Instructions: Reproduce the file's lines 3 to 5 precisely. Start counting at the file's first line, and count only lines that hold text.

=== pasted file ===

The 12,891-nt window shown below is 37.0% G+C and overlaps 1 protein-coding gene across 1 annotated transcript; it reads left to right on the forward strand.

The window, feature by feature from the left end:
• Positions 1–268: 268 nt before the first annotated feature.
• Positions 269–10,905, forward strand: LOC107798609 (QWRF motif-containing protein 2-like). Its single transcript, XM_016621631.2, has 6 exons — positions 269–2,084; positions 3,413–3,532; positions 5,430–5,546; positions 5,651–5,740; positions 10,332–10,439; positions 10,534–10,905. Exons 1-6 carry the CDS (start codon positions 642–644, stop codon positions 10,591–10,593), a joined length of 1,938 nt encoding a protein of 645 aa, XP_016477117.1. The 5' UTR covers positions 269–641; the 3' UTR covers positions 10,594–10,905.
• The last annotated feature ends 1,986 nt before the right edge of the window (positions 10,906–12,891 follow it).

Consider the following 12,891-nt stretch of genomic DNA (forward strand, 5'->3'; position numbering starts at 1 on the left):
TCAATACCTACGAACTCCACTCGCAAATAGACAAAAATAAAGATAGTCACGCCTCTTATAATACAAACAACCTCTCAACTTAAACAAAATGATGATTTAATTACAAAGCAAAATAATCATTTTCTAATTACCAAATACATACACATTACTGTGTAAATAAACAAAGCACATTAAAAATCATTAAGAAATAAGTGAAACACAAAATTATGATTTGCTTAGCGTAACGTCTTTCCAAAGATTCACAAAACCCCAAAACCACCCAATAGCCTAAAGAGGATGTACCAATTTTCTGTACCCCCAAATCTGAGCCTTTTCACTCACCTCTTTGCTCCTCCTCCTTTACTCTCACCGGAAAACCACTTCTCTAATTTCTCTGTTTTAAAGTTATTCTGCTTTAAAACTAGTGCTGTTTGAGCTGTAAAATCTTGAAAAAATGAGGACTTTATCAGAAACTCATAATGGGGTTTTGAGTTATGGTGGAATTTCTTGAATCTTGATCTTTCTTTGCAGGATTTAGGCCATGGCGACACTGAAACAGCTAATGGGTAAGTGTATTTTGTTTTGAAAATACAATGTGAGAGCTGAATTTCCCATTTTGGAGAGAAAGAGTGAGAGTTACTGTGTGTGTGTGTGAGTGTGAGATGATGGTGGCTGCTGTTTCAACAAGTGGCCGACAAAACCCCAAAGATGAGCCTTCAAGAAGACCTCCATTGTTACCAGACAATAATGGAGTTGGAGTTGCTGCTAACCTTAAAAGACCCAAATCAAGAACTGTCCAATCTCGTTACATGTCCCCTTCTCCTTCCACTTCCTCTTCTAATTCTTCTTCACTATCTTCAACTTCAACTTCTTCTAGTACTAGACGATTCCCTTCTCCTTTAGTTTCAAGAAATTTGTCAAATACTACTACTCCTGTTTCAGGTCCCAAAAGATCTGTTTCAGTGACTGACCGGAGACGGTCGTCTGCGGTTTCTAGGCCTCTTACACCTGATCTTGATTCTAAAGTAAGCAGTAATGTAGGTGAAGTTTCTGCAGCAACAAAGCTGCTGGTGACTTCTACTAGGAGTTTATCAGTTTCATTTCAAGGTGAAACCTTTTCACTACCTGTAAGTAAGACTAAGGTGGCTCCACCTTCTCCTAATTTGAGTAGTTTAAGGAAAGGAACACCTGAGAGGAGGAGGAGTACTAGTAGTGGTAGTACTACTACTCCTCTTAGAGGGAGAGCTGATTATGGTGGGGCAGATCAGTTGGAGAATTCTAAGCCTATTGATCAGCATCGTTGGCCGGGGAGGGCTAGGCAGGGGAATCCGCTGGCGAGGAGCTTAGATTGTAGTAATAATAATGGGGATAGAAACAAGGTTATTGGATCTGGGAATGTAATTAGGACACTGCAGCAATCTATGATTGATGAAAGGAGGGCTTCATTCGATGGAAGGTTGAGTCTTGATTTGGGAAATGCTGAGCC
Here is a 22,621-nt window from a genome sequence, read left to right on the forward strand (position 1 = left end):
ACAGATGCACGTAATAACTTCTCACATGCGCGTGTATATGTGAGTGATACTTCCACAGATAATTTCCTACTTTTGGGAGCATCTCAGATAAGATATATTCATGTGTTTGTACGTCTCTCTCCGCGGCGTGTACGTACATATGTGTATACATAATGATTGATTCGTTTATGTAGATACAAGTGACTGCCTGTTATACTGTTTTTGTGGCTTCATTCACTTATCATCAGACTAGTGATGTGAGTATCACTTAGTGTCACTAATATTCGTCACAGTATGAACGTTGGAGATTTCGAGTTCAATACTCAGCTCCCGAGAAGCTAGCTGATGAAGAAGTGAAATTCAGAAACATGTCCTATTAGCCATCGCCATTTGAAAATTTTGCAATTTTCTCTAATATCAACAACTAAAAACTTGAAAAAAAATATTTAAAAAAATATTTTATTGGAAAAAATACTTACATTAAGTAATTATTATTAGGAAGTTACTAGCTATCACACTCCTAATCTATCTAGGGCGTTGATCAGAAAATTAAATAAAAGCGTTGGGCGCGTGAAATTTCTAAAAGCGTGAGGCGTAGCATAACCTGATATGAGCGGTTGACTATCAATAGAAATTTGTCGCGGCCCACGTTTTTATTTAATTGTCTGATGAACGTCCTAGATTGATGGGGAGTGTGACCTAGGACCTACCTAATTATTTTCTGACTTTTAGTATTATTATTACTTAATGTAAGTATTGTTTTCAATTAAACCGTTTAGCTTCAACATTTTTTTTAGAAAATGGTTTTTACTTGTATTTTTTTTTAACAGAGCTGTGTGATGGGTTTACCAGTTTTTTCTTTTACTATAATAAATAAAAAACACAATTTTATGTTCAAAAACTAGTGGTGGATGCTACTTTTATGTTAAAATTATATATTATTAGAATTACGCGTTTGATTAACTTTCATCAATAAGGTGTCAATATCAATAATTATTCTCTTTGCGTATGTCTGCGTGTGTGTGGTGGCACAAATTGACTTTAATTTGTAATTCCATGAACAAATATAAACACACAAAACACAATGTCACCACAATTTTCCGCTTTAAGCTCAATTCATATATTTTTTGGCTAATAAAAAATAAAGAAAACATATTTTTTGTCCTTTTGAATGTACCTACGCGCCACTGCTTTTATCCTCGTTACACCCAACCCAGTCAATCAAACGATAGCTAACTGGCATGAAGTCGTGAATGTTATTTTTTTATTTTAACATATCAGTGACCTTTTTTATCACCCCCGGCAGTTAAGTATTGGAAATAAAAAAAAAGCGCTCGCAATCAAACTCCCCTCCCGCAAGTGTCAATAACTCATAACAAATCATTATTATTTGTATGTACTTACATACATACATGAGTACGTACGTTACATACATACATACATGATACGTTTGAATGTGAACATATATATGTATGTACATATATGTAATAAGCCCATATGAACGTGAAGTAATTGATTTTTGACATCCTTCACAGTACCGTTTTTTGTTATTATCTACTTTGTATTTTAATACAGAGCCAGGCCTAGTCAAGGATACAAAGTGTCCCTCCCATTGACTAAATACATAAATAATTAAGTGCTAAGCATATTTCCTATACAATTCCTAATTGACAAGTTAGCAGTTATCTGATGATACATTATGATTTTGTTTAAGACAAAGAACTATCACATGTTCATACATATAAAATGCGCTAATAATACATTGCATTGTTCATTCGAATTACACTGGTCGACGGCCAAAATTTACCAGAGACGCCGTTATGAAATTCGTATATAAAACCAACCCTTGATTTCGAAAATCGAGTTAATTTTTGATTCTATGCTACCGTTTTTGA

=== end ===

• Positions 1–268: 268 nt before the first annotated feature.
• Positions 269–10,905, forward strand: LOC107798609 (QWRF motif-containing protein 2-like). Its single transcript, XM_016621631.2, has 6 exons — positions 269–2,084; positions 3,413–3,532; positions 5,430–5,546; positions 5,651–5,740; positions 10,332–10,439; positions 10,534–10,905. Exons 1-6 carry the CDS (start codon positions 642–644, stop codon positions 10,591–10,593), a joined length of 1,938 nt encoding a protein of 645 aa, XP_016477117.1. The 5' UTR covers positions 269–641; the 3' UTR covers positions 10,594–10,905.
• The last annotated feature ends 1,986 nt before the right edge of the window (positions 10,906–12,891 follow it).